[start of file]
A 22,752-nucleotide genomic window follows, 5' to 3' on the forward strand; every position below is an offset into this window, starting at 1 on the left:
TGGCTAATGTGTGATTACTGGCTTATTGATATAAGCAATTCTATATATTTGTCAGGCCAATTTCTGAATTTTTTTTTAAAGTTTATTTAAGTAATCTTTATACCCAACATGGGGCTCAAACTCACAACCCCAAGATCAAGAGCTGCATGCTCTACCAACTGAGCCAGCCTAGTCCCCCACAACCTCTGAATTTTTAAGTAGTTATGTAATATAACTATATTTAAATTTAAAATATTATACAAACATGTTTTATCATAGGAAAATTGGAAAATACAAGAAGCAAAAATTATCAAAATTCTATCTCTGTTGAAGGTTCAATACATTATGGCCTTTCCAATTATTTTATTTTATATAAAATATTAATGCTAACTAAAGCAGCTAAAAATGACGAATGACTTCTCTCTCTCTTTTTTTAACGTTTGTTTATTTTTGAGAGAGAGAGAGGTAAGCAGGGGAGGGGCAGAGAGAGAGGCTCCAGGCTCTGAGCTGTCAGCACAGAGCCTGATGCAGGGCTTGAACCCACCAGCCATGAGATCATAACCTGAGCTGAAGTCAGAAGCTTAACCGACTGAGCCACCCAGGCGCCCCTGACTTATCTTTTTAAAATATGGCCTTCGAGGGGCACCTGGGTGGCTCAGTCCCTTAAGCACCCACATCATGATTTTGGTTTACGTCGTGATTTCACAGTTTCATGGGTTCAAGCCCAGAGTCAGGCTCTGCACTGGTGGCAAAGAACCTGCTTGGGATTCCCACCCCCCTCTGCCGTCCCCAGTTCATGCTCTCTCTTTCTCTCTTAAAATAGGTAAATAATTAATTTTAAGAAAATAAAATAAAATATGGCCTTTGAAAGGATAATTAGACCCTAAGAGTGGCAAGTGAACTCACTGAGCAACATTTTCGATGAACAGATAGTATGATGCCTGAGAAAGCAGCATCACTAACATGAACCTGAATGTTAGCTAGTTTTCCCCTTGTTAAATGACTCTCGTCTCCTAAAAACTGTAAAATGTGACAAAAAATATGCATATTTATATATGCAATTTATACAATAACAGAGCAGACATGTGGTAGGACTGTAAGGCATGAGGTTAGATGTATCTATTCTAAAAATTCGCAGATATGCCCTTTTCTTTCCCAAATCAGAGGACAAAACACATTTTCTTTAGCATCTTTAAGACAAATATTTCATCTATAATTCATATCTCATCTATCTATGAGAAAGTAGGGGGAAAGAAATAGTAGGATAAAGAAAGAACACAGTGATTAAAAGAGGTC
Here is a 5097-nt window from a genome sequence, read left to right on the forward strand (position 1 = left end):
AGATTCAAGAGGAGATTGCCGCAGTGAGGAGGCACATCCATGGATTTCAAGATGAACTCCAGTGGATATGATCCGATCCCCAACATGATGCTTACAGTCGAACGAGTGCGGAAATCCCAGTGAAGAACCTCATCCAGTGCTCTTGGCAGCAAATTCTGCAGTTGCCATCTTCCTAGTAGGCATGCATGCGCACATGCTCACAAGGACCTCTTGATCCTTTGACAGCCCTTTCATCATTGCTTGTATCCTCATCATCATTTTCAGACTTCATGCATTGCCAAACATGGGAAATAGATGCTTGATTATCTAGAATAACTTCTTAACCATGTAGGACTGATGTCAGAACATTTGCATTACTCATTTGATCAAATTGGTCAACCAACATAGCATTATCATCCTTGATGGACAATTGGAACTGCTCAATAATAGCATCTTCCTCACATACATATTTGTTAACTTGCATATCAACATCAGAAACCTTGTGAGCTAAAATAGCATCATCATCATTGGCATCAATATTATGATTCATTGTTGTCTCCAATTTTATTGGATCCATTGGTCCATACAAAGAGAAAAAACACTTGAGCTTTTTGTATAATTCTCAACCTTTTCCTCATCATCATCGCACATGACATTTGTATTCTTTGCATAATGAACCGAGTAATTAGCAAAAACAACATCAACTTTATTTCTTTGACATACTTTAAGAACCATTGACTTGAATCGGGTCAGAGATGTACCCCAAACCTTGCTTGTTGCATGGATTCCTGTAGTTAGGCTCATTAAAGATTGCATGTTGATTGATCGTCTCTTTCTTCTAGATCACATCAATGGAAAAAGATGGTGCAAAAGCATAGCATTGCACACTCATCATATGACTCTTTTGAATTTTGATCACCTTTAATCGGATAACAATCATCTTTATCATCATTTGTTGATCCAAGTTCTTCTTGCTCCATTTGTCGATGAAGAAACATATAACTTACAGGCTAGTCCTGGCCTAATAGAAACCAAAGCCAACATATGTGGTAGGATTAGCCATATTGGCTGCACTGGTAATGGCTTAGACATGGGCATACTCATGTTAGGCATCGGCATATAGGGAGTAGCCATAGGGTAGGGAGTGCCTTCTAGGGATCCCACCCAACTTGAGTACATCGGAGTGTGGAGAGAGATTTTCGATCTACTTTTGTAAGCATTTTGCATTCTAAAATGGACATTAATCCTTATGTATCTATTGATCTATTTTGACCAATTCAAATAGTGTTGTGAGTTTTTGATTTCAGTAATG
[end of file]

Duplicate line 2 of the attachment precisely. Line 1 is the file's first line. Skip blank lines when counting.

TGGCTAATGTGTGATTACTGGCTTATTGATATAAGCAATTCTATATATTTGTCAGGCCAATTTCTGAATTTTTTTTTAAAGTTTATTTAAGTAATCTTTATACCCAACATGGGGCTCAAACTCACAACCCCAAGATCAAGAGCTGCATGCTCTACCAACTGAGCCAGCCTAGTCCCCCACAACCTCTGAATTTTTAAGTAGTTATGTAATATAACTATATTTAAATTTAAAATATTATACAAACATGTTTTATCATAGGAAAATTGGAAAATACAAGAAGCAAAAATTATCAAAATTCTATCTCTGTTGAAGGTTCAATACATTATGGCCTTTCCAATTATTTTATTTTATATAAAATATTAATGCTAACTAAAGCAGCTAAAAATGACGAATGACTTCTCTCTCTCTTTTTTTAACGTTTGTTTATTTTTGAGAGAGAGAGAGGTAAGCAGGGGAGGGGCAGAGAGAGAGGCTCCAGGCTCTGAGCTGTCAGCACAGAGCCTGATGCAGGGCTTGAACCCACCAGCCATGAGATCATAACCTGAGCTGAAGTCAGAAGCTTAACCGACTGAGCCACCCAGGCGCCCCTGACTTATCTTTTTAAAATATGGCCTTCGAGGGGCACCTGGGTGGCTCAGTCCCTTAAGCACCCACATCATGATTTTGGTTTACGTCGTGATTTCACAGTTTCATGGGTTCAAGCCCAGAGTCAGGCTCTGCACTGGTGGCAAAGAACCTGCTTGGGATTCCCACCCCCCTCTGCCGTCCCCAGTTCATGCTCTCTCTTTCTCTCTTAAAATAGGTAAATAATTAATTTTAAGAAAATAAAATAAAATATGGCCTTTGAAAGGATAATTAGACCCTAAGAGTGGCAAGTGAACTCACTGAGCAACATTTTCGATGAACAGATAGTATGATGCCTGAGAAAGCAGCATCACTAACATGAACCTGAATGTTAGCTAGTTTTCCCCTTGTTAAATGACTCTCGTCTCCTAAAAACTGTAAAATGTGACAAAAAATATGCATATTTATATATGCAATTTATACAATAACAGAGCAGACATGTGGTAGGACTGTAAGGCATGAGGTTAGATGTATCTATTCTAAAAATTCGCAGATATGCCCTTTTCTTTCCCAAATCAGAGGACAAAACACATTTTCTTTAGCATCTTTAAGACAAATATTTCATCTATAATTCATATCTCATCTATCTATGAGAAAGTAGGGGGAAAGAAATAGTAGGATAAAGAAAGAACACAGTGATTAAAAGAGGTC